The highlight though? The company. This isn't a restaurant to go to if you're shy and retiring, or if you want to have a quiet catch up with a friend. For us, the highlight was getting to know the couples on the end of the table next to us. The first couple introduced themselves when we joined them. They were about 3 courses (and 3 glasses of matched wine) into their dinner and chatted away about being up from Kent on holiday for the festival, about shows they'd seen, and about the city. He was the chatty one, she was quieter. The highlight of the conversation included the marvellous line "Yes, we've ben coming to the Festival for about 5 years. We are married, but just not to each other." Cue slightly awkward stuttering about anything going during the festival, and an incredibly well timed duck dish (I take it back about the hit and miss service). After they ran off to watch a show, they were replaced by a second couple, Londoners who were up to watch their son. Their easygoing chat while we were finishing our coffee was lovely. It was this chatter that made the dinner so unusual and enjoyable. It was something that both of our table-sharing neighbours commented on as making it unlike any other restaurant they've been to, and certainly a very "Edinburgh" experience.  

Unusual food in a unique setting - I'm looking forward to finding another reason to go back.

Set menu: £30 per person.
Matched wines: £35 per person.
Wines by the bottle from around £14.

Royal Terrace Gardens
London Road

Saturday, 10 August 2013

Review: The Lobster Shack, North Berwick

I live right in the heart of Edinburgh, which is a beautiful city, but during August it can be overwhelming. The tourist season is in full swing and the hustle and bustle of the festival is constant. I am certainly not one of those locals who does everything they can to escape the city. I enjoy being reminded how lovely Edinburgh is, it stops me becoming complacent - but it is nice to get away and have some peace and quiet for a few hours.

North Berwick is a small but affluent seaside town about 40 minutes drive from Edinburgh. It's also home to The Lobster Shack. The Shack is a really simple concept: a shed nestles in the harbour walls, and sells a range of freshly cooked seafood. There's half a dozen wooden tables and chairs off to the side, and plenty of benches around the harbour walls. You place your order and wait for your number to be yelled, which took about 10 minutes. Compared to your average fish and chip shop it's not cheap, but there is something rather special about it. Let's face it, not many places serve lobster (even fewer places kill them to order) and at less than half of the cost of an Edinburgh restaurant you can't really go wrong for a special treat. For me though, the thing that makes it special, the main reason I loved it, was the sheer joy of eating my first lobster using my fingers and a plastic fork while rainclouds threatened us overhead.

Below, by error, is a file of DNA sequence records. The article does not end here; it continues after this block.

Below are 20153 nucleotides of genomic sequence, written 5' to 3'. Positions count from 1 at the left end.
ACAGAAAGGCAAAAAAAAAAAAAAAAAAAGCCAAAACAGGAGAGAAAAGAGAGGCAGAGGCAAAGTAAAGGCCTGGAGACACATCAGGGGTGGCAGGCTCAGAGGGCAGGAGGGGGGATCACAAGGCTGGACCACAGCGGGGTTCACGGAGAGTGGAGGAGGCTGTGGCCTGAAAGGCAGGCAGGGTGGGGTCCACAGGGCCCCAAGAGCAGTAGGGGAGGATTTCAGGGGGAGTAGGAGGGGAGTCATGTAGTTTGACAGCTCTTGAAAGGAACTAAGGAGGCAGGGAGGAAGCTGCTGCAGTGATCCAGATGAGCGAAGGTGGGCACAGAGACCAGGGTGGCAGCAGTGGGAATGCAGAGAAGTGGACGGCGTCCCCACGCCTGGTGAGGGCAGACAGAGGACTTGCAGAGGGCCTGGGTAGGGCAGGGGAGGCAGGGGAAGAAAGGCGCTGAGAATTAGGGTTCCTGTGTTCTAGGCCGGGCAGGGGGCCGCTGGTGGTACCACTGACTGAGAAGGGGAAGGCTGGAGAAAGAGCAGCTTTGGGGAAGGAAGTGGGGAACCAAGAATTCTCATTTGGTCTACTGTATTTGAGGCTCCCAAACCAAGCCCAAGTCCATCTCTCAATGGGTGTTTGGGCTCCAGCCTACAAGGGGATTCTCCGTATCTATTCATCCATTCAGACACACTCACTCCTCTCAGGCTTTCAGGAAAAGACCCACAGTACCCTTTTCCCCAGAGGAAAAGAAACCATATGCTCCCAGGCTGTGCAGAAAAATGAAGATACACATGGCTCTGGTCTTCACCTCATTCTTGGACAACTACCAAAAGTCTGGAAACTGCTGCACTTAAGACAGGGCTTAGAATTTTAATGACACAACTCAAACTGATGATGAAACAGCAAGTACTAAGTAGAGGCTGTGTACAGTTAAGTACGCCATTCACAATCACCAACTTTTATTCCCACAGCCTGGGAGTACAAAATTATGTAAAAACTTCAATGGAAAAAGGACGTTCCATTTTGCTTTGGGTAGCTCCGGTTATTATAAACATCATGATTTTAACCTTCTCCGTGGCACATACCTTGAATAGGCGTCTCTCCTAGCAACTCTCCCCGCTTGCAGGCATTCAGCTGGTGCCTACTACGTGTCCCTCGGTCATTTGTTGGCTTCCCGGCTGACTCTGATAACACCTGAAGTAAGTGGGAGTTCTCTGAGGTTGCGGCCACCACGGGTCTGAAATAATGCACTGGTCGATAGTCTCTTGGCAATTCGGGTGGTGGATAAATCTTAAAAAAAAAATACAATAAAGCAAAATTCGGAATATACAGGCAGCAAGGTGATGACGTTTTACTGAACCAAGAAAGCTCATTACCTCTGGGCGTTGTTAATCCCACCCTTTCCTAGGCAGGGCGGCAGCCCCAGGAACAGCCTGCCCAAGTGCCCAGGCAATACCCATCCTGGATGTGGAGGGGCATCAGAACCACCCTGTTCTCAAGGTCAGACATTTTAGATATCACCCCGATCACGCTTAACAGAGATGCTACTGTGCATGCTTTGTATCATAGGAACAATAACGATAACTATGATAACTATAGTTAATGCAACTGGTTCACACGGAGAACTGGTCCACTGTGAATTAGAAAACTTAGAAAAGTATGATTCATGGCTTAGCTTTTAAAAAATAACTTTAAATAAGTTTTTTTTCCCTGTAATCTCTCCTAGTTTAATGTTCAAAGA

The Lobster Shack
North Berwick Harbour, East Lothian
Lobster and Chips with soft drinks, for two: £26.30

Sunday, 4 August 2013

Recipe: Rice Noodle Salad

I first had this kind of salad when Mr F's mum made it as a side dish for a help-yourself family lunch. I've since adapted the recipe, from a Good Housekeeping magazine, to make it a bit more interesting and it's become a favourite.

We like it in a lunch box, just as it is, or as a super quick, easy and healthy dinner with a bit of hot smoked salmon or mackerel flaked in. The edamame beans (also known as soya or soybeans) are optional, but are a great way of adding protein and keeping it veggie. Most supermarkets keep them near the frozen peas.
Because it can be prepared in advance, kept in the fridge for a couple of hours and is great at room temperature, it's perfect for taking along to a BBQ or for serving with Hoisin duck at a dinner party. 
Vermicelli rice noodle salad
Serves 2 generously.

300g cooked vermicelli rice noodles (fresh ones from the supermarket are ideal)
125g - about 4 inches - cucumber
125g - or 1 - red pepper
125g edamame 
1 red chilli, deseeded, finely chopped
2tbsp rice wine vinegar
3tbsp soy sauce
pinch sugar
1tbsp lime juice
1tbsp sesame oil
Small handful fresh coriander, finely chopped

Cook the noodles according to the packet instructions, and allow to cool slightly.
Deeseed the cucumber and pepper, and chop into pieces about 1cm square.
Stir together the rice wine vinegar, soy sauce, sugar, lime juice and sesame oil. 
In a large bowl, and using a large spoon, tongs or chopsticks to avoid slicing the noodles too much, mix together the vermicelli noodles with the vegetables, chilli, coriander and dressing.